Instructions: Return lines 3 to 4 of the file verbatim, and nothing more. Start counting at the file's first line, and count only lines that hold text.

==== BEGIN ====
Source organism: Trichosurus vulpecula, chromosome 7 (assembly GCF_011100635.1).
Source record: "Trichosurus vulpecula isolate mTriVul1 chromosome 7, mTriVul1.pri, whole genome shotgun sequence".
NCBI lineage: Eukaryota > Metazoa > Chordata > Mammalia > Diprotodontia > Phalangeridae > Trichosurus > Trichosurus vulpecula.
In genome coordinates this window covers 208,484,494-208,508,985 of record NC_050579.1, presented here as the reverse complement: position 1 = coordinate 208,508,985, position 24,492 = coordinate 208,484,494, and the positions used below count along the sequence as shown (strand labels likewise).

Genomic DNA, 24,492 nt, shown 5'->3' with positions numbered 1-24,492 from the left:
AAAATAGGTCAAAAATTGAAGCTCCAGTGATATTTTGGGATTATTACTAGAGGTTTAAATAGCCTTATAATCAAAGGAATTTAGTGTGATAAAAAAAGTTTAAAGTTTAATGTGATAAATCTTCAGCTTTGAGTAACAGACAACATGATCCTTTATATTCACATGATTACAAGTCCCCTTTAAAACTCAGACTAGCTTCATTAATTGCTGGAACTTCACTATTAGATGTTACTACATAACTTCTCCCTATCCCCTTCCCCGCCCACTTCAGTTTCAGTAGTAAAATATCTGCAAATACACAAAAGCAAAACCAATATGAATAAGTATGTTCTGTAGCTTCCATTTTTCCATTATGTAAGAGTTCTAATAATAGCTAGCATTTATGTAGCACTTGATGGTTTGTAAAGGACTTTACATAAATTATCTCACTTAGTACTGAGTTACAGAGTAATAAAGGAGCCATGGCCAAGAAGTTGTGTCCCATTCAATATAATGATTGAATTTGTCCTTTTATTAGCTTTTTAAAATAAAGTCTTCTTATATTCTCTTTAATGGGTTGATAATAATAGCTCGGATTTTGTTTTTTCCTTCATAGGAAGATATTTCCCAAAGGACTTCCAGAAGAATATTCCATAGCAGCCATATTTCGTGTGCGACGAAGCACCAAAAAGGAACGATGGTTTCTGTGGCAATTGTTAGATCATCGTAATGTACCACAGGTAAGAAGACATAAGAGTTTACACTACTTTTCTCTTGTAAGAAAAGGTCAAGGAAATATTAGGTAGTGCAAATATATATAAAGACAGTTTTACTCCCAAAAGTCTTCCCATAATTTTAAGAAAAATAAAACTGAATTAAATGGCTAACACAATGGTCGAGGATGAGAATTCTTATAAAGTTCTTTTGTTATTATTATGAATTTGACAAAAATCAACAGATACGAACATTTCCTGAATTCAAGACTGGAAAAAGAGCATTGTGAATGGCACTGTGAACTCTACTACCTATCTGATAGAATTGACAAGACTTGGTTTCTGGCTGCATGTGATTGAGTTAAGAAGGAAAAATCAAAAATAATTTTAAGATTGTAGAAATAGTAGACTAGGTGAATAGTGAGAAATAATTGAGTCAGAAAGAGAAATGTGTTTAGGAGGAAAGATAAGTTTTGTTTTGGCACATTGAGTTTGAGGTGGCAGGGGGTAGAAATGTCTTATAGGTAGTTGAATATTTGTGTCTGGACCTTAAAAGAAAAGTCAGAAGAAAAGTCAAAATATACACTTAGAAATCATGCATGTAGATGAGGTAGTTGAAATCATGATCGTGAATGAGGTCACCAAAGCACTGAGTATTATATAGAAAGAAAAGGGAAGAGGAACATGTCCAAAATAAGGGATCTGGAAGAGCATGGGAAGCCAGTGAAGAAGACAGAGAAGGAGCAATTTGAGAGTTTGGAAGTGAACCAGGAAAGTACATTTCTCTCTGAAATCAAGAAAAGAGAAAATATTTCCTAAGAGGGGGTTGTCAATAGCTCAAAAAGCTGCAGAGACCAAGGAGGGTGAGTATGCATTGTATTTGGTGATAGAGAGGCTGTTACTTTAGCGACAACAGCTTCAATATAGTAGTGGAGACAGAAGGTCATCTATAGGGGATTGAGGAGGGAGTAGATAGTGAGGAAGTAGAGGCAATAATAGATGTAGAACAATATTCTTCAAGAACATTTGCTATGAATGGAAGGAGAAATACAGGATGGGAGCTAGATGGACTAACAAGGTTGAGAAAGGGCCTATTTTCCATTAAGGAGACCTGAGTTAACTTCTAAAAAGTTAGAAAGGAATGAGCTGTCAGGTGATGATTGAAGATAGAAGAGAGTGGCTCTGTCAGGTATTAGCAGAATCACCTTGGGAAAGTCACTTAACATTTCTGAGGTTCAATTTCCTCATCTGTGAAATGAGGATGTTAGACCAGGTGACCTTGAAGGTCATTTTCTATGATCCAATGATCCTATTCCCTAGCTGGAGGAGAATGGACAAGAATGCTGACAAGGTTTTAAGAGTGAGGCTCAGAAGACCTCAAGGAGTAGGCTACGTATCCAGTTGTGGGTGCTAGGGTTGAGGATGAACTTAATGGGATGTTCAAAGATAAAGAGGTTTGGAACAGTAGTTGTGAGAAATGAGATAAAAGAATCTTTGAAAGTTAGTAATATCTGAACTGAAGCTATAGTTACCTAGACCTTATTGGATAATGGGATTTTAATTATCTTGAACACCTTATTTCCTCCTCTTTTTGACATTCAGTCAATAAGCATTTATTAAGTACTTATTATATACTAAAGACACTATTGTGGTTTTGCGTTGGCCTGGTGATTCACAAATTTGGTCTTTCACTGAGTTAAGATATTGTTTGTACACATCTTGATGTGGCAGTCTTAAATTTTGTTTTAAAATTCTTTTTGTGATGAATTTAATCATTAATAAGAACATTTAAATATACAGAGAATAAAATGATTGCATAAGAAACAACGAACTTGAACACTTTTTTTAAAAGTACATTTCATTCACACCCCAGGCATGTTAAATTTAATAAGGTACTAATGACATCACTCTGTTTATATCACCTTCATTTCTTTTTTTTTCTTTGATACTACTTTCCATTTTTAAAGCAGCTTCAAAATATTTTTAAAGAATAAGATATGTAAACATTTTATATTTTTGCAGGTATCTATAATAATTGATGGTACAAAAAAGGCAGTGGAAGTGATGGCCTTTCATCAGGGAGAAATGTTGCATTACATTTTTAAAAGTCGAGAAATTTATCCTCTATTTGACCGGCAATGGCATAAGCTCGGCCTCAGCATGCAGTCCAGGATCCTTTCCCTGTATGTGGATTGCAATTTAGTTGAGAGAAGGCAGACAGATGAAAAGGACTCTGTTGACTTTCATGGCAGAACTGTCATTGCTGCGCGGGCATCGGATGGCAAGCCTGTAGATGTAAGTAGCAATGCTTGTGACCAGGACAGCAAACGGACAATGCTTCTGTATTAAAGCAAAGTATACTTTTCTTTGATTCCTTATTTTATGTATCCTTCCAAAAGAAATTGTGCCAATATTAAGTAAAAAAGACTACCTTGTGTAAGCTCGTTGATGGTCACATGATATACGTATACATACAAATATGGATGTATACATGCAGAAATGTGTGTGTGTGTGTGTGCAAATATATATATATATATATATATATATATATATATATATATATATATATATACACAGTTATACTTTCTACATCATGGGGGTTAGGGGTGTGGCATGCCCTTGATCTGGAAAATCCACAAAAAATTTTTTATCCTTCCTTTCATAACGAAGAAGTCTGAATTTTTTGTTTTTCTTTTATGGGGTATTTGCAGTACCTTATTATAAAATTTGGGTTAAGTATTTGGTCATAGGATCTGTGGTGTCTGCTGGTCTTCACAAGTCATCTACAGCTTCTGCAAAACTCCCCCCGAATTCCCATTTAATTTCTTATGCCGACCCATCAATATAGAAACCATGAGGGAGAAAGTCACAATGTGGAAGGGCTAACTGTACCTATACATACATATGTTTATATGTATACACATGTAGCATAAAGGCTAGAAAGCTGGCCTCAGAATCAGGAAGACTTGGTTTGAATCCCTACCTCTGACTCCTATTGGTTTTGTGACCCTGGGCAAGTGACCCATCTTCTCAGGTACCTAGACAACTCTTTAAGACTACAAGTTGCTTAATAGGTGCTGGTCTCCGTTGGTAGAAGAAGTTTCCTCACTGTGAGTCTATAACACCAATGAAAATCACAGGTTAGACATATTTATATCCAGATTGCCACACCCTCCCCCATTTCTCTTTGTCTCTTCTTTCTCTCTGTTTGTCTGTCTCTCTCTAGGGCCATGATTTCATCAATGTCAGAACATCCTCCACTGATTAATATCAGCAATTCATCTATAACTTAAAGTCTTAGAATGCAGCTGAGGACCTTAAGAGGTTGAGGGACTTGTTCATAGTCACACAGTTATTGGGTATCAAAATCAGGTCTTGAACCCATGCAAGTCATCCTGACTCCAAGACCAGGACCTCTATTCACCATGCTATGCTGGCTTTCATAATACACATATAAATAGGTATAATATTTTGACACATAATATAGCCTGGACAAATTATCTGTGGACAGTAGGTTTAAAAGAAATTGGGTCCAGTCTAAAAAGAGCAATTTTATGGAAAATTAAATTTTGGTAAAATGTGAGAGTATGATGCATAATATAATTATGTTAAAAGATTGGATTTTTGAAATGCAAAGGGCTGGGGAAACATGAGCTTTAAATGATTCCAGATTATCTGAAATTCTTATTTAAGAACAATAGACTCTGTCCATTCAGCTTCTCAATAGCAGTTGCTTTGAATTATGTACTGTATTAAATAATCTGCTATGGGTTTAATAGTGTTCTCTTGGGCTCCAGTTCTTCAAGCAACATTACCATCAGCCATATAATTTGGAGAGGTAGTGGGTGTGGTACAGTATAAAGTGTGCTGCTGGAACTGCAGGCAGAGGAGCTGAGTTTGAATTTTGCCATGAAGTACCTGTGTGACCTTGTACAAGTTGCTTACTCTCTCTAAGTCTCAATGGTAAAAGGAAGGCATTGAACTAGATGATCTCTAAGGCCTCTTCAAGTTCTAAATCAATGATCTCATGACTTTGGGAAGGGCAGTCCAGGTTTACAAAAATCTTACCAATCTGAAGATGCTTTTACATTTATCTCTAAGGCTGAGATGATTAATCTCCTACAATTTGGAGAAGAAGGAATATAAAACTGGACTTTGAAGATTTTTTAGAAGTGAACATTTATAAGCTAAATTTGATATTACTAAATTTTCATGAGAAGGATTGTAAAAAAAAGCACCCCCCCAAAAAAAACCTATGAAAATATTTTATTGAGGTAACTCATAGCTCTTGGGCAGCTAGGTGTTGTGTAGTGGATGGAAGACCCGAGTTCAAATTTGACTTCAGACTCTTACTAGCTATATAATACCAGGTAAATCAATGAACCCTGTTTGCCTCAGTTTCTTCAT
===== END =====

NCBI lineage: Eukaryota > Metazoa > Chordata > Mammalia > Diprotodontia > Phalangeridae > Trichosurus > Trichosurus vulpecula.
In genome coordinates this window covers 208,484,494-208,508,985 of record NC_050579.1, presented here as the reverse complement: position 1 = coordinate 208,508,985, position 24,492 = coordinate 208,484,494, and the positions used below count along the sequence as shown (strand labels likewise).